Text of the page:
A few other, less successful methods of storing eggs involved: coating them with a varnish. Yeah... So there was that. Storing eggs in wheat bran is another but this had only had about a 30% success rate over time. Burying eggs in salt or storing them in brine was tried too, but this was not highly successful as it dried out the egg and made it taste salty, although it did a good job of preventing bacterial infection.
If you want to try storing eggs for a period of time, do check out Townsends video with instructions and subscribe to his extremely interesting channel on all things American historical frontier.
Bear in mind that individuals on the frontier who did have the luxury of owning a few chickens or a hog or horse also needed to store food for their animals. That's hard enough in modern times with tractors, barns, and harvesting equipment. Back then by hand... Eek.
Nevertheless, through all the difficulties and consuming amounts of time it took to "put by" for winter, the rewards must have been great, especially the peace of mind in knowing they'd have enough to subsist on. I know that even nowadays, when I can hop in my car and run to town for a grocery pick up, nothing outweighs the feeling of accomplishment I have over looking at a lineup of home-canned applesauce or salsa on my shelves, or counting squash for the mountain I'm preparing to store in my basement.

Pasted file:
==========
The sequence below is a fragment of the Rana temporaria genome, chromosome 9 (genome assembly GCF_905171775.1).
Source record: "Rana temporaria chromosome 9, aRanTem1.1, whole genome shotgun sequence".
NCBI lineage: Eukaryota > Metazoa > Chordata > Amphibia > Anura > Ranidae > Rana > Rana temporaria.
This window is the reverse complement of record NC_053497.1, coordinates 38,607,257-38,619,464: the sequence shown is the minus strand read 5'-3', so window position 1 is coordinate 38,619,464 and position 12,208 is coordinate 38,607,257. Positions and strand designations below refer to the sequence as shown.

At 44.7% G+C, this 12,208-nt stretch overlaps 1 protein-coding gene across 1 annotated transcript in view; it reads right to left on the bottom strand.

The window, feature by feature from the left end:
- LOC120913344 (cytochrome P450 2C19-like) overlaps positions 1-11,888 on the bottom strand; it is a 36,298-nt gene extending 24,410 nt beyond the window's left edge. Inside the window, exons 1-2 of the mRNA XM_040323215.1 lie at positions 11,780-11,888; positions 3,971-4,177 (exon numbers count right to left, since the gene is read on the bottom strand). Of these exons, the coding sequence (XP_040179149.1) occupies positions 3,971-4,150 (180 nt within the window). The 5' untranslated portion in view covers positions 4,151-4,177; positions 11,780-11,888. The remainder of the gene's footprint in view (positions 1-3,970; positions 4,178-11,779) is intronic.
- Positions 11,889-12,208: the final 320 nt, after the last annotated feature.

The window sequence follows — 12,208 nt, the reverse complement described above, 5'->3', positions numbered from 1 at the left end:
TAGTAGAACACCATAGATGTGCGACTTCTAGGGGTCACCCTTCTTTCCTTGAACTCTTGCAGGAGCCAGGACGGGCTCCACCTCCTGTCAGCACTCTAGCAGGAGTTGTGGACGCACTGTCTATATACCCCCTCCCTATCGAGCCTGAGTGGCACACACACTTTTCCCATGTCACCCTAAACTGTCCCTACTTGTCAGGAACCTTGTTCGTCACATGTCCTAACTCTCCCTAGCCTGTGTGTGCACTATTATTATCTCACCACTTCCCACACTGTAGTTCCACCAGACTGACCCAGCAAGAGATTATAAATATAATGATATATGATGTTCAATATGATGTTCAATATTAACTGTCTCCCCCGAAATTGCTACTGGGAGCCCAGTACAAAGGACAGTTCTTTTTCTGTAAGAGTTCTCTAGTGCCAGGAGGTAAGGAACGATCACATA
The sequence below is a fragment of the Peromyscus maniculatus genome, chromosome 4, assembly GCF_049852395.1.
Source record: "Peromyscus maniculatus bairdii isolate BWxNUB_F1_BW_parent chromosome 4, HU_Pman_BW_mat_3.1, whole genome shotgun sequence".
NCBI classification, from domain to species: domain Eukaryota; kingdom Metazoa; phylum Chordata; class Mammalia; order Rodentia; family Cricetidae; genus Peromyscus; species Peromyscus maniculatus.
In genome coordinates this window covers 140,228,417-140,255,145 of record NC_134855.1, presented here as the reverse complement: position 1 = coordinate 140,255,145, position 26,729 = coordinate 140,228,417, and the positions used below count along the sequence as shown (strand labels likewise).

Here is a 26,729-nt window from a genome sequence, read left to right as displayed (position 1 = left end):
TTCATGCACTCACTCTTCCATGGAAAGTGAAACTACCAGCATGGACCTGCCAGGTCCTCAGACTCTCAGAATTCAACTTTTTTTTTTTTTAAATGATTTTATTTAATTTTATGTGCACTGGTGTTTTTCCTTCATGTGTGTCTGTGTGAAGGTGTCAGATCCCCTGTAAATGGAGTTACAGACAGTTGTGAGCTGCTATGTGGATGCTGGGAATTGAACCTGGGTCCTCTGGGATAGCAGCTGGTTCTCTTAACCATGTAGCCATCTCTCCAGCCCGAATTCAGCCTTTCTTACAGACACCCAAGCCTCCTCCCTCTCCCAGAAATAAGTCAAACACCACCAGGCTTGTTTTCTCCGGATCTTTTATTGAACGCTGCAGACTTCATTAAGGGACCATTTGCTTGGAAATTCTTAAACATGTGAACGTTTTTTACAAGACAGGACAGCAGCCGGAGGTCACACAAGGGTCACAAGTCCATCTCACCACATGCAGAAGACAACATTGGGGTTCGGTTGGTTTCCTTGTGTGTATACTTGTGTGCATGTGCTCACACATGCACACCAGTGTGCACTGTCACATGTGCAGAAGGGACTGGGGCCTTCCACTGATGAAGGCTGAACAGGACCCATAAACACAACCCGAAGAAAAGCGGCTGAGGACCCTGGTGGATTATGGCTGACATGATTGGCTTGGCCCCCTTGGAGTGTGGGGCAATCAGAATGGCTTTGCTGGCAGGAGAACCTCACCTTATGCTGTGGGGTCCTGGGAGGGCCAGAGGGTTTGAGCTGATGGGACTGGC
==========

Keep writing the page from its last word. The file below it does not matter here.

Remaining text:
|My Blessed Abundance|
What about you? Do you "put by" for winter? What aspects of historical food preservation intrigue you the most?
October 7th is the anniversary of the Great Peshtigo Fire which took place the very same night as the Great Chicago Fire. Peshtigo, however, holds the record as the deadliest fire in American history. In remembrance of that night, The Red Fury, my novel about three people caught up in in that tragic event, will be on sale this week (Oct. 4th-9th) for only 99¢. Don't forget to grab it!